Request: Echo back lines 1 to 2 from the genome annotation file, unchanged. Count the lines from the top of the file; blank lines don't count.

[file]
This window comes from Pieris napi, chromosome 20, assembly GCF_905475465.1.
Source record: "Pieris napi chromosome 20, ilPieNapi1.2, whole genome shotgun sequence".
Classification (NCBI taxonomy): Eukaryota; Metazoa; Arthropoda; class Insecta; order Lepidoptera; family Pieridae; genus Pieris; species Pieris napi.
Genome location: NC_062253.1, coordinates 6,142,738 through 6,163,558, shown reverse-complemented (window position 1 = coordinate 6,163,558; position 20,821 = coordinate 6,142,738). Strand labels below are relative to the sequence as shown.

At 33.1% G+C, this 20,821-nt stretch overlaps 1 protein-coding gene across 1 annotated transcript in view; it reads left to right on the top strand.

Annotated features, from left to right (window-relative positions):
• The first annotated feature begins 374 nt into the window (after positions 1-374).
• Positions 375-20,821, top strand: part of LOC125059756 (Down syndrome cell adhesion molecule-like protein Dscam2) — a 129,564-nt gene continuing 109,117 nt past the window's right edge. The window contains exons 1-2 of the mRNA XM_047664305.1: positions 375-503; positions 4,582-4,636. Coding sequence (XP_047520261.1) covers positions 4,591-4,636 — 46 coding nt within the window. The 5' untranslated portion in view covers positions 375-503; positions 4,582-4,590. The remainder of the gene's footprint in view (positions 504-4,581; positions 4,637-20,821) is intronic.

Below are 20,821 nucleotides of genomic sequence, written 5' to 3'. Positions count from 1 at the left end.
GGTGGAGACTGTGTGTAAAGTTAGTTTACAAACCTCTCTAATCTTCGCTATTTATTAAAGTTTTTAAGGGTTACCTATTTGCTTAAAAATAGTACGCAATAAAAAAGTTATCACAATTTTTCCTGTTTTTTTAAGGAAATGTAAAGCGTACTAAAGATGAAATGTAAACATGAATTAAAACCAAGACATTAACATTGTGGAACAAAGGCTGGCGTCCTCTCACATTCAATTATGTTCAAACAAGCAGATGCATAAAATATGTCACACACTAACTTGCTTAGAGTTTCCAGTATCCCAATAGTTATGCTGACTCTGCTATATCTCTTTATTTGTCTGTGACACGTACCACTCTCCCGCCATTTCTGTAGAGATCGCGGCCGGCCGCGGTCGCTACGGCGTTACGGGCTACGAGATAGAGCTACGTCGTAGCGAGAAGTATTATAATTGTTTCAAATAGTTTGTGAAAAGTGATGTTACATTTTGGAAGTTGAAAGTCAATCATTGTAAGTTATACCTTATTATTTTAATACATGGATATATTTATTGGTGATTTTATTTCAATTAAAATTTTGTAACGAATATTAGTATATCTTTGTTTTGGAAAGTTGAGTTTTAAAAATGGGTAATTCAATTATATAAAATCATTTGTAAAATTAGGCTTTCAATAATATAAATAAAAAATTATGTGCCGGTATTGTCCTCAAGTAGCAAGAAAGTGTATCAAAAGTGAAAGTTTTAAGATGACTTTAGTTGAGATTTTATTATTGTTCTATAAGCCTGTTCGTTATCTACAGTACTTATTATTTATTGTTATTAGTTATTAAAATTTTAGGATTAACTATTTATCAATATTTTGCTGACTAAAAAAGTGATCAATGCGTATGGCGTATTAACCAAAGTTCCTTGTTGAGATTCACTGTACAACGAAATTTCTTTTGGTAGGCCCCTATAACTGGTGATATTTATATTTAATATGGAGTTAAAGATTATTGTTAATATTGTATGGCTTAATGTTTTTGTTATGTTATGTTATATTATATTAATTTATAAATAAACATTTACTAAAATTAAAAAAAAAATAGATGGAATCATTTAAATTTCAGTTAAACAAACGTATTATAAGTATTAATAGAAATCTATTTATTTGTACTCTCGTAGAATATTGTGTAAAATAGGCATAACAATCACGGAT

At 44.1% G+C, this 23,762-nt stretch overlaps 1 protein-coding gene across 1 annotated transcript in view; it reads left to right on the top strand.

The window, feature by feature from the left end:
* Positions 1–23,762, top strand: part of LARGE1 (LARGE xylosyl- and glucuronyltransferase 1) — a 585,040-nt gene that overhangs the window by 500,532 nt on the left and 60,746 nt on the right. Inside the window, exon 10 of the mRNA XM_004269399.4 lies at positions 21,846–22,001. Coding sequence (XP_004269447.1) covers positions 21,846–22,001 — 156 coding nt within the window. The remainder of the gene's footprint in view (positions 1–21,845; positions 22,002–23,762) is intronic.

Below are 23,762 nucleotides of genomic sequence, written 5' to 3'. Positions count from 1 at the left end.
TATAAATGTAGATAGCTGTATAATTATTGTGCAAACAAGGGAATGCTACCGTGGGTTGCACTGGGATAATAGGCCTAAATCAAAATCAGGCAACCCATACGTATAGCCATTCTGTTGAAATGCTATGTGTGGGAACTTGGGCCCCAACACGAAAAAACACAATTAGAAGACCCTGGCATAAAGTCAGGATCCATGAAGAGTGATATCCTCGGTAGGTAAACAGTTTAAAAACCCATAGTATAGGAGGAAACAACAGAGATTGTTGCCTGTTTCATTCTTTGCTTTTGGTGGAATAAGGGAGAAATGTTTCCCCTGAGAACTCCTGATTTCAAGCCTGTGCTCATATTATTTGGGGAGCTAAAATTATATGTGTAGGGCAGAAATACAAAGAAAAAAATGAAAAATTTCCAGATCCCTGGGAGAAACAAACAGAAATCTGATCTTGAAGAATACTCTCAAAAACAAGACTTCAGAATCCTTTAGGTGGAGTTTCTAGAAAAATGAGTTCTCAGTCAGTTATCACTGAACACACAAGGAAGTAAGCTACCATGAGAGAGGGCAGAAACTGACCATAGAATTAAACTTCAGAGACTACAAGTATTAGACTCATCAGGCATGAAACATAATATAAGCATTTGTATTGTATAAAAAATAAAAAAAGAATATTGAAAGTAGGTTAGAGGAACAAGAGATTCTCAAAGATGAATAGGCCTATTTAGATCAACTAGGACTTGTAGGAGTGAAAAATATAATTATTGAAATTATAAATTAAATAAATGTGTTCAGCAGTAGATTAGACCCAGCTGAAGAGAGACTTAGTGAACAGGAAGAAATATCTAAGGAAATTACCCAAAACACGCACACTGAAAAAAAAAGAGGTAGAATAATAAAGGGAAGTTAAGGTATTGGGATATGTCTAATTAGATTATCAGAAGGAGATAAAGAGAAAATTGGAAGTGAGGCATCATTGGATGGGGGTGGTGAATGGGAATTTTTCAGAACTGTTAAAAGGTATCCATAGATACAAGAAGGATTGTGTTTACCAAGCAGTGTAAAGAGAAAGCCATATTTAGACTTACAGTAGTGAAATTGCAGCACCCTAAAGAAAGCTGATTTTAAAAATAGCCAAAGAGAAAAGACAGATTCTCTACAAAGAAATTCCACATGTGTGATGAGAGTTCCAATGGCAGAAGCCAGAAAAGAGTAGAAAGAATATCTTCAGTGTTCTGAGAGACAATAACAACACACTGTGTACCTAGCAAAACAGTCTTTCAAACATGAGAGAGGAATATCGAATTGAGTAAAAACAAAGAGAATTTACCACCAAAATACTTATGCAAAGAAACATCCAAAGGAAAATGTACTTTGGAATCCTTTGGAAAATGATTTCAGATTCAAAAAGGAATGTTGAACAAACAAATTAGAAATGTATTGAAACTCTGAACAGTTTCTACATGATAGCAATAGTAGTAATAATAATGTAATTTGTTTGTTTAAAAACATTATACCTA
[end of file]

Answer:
This window comes from Pieris napi, chromosome 20, assembly GCF_905475465.1.
Source record: "Pieris napi chromosome 20, ilPieNapi1.2, whole genome shotgun sequence".